A microphone placed close to a subject will record a sound in which the speaker's voice seems to be in the foreground and other sounds more in the background.
 When the microphone is placed at a greater distance, the voice will be closer to the background sounds and may even be obscured by them. In a boomy, acoustically "alive" room, close miking makes a voice more intelligible by reducing the resonant effects of the space.
 In order to reduce unwanted background effects, a microphone often has to be placed quite close.
 Varying the distance from the microphone to the subject changes the sound perspective, giving the impression that we are closer to or farther from the subject.
  Microphone placement is often coordinated in film with the camera shots to create a sound perspective that matches the apparent visual perspective.

How do you place the characters in dialogue (in a radio play scene)?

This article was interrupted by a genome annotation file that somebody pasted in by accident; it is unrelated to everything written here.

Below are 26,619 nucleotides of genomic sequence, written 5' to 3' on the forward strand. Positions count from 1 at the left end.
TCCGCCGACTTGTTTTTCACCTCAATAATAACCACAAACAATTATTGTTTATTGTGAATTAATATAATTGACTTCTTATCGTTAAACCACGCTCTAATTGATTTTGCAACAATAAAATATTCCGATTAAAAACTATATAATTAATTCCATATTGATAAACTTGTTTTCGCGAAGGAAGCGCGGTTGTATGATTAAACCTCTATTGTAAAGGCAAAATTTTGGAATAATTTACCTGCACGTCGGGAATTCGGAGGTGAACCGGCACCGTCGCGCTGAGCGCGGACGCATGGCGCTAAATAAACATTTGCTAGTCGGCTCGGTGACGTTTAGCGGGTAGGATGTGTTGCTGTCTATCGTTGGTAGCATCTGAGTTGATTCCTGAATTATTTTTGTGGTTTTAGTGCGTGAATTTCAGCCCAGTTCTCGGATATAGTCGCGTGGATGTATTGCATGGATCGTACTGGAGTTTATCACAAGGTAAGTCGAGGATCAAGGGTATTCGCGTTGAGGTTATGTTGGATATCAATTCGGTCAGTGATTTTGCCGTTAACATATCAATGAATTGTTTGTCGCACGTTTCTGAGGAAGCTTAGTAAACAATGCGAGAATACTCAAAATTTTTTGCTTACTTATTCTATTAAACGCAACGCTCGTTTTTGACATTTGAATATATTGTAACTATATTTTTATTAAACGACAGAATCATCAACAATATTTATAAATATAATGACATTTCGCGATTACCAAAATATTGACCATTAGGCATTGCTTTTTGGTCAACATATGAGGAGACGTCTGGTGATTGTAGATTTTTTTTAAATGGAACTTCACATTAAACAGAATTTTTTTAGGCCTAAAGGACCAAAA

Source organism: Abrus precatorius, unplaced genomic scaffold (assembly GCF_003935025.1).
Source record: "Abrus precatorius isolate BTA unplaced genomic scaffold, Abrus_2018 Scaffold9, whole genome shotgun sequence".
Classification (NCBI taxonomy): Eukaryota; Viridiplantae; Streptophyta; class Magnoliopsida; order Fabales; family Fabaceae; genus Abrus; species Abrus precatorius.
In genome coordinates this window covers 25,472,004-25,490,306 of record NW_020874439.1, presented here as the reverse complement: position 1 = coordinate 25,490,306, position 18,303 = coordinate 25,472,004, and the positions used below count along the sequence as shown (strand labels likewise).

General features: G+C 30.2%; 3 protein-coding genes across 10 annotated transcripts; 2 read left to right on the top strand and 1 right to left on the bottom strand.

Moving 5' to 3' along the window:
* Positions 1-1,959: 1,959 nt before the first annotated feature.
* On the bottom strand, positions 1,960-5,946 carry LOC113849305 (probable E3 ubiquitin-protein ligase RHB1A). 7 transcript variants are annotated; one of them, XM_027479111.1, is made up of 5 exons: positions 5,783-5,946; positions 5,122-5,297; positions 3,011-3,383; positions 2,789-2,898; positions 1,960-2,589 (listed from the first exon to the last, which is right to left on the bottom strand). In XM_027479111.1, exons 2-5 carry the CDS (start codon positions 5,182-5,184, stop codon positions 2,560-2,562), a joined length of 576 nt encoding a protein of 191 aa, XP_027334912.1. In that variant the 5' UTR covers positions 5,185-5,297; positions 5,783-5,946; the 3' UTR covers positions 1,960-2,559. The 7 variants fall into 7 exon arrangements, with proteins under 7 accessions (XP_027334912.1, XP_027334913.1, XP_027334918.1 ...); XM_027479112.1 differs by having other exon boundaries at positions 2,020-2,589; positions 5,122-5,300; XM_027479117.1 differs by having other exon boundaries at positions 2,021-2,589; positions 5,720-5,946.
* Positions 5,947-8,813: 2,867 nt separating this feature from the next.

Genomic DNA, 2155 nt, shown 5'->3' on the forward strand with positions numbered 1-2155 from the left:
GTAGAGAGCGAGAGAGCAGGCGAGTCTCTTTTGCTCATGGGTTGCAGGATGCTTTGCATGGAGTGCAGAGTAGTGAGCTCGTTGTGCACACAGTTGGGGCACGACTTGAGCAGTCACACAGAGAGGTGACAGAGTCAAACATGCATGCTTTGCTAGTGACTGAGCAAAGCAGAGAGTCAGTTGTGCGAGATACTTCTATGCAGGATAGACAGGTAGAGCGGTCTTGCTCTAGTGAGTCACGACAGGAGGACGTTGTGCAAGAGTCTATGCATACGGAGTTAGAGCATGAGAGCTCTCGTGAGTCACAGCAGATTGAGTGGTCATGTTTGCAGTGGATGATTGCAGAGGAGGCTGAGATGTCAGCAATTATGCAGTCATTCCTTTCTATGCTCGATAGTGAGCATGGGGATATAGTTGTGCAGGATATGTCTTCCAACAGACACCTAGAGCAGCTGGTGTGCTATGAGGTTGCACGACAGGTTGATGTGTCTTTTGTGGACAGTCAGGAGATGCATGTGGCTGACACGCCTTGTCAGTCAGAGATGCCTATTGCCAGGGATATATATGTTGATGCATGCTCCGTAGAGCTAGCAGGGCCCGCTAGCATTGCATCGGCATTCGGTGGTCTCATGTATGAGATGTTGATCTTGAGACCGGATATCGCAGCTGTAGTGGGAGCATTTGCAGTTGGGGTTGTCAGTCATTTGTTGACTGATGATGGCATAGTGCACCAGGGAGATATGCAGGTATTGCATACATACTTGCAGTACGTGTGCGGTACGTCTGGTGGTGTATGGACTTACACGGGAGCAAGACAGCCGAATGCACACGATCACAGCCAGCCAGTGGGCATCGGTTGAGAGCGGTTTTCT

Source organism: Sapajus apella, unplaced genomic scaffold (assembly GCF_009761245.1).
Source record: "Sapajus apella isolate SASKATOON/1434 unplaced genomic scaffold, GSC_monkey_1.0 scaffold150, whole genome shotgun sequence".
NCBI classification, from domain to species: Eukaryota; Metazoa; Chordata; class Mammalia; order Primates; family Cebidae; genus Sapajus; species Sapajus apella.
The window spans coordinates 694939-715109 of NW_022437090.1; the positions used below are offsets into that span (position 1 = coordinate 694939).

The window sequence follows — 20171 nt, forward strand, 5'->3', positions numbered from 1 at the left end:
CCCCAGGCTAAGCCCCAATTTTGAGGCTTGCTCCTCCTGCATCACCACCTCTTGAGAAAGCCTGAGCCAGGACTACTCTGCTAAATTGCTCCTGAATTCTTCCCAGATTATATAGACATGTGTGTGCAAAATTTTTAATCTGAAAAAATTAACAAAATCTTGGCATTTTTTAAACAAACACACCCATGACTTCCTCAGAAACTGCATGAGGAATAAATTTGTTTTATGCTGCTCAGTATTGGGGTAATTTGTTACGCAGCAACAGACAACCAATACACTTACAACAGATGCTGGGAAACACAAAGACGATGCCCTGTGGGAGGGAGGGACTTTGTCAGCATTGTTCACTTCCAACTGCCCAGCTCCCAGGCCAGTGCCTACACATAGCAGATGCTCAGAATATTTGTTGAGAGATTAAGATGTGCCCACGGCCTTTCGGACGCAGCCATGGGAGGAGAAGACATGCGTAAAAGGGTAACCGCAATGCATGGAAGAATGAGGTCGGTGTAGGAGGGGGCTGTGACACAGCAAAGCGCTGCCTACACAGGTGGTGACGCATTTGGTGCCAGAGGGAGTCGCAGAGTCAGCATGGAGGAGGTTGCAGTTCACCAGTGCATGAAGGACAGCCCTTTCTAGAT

A prime item in perspective is how closely the speakers are heard in relation to the sound centre.

This will be due to their microphone placing (blocking), that is, their distance from the microphone(s).

The simplest way to understand perspective is to discuss it initially as if there is one fixed microphone.

It will be later discussed in relation to more than one microphone, and to the "panning" from one mike to another.

 Perspective explained by film shot analogy

Key terms: close-up shot (CU)
close-medium shot (CMS)
medium close up shot (MCU)
medium shot (MS)
medium long shot (MLS)
long shot - far distance (LS)
very long shot (VLS)

Also, perspective is explained by using the example of film shots - close-up, middle distance (mid shot), and far distance (long shot).

(a) In close-up, the subject appears large in the frame, which can cut across his chest. There is also extreme close-up, on his face. Close medium shot is where the subject is cut below the waist. Medium close up is cutting the subject just above the waist. (CU = close up, CMS = close medium shot, MCU = medium close up)